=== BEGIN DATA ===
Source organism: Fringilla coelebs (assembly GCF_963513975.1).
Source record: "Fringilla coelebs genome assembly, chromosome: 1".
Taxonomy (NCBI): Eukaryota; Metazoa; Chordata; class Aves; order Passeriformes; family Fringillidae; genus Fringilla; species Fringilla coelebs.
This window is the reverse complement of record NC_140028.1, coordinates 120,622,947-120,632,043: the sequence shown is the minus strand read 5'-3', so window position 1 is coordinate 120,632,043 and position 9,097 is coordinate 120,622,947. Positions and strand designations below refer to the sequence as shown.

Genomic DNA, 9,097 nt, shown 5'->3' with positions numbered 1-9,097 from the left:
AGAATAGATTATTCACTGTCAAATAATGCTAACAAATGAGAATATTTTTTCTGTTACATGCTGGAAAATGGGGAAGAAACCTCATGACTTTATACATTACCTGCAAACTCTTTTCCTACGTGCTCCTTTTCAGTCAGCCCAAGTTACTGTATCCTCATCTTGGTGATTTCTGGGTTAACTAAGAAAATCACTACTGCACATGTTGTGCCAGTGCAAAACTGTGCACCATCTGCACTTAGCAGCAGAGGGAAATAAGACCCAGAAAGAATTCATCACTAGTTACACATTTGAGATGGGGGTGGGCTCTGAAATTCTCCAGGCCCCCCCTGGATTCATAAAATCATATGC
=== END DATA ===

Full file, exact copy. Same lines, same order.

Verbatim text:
Source organism: Fringilla coelebs (assembly GCF_963513975.1).
Source record: "Fringilla coelebs genome assembly, chromosome: 1".
Taxonomy (NCBI): Eukaryota; Metazoa; Chordata; class Aves; order Passeriformes; family Fringillidae; genus Fringilla; species Fringilla coelebs.
This window is the reverse complement of record NC_140028.1, coordinates 120,622,947-120,632,043: the sequence shown is the minus strand read 5'-3', so window position 1 is coordinate 120,632,043 and position 9,097 is coordinate 120,622,947. Positions and strand designations below refer to the sequence as shown.

Genomic DNA, 9,097 nt, shown 5'->3' with positions numbered 1-9,097 from the left:
AGAATAGATTATTCACTGTCAAATAATGCTAACAAATGAGAATATTTTTTCTGTTACATGCTGGAAAATGGGGAAGAAACCTCATGACTTTATACATTACCTGCAAACTCTTTTCCTACGTGCTCCTTTTCAGTCAGCCCAAGTTACTGTATCCTCATCTTGGTGATTTCTGGGTTAACTAAGAAAATCACTACTGCACATGTTGTGCCAGTGCAAAACTGTGCACCATCTGCACTTAGCAGCAGAGGGAAATAAGACCCAGAAAGAATTCATCACTAGTTACACATTTGAGATGGGGGTGGGCTCTGAAATTCTCCAGGCCCCCCCTGGATTCATAAAATCATATGC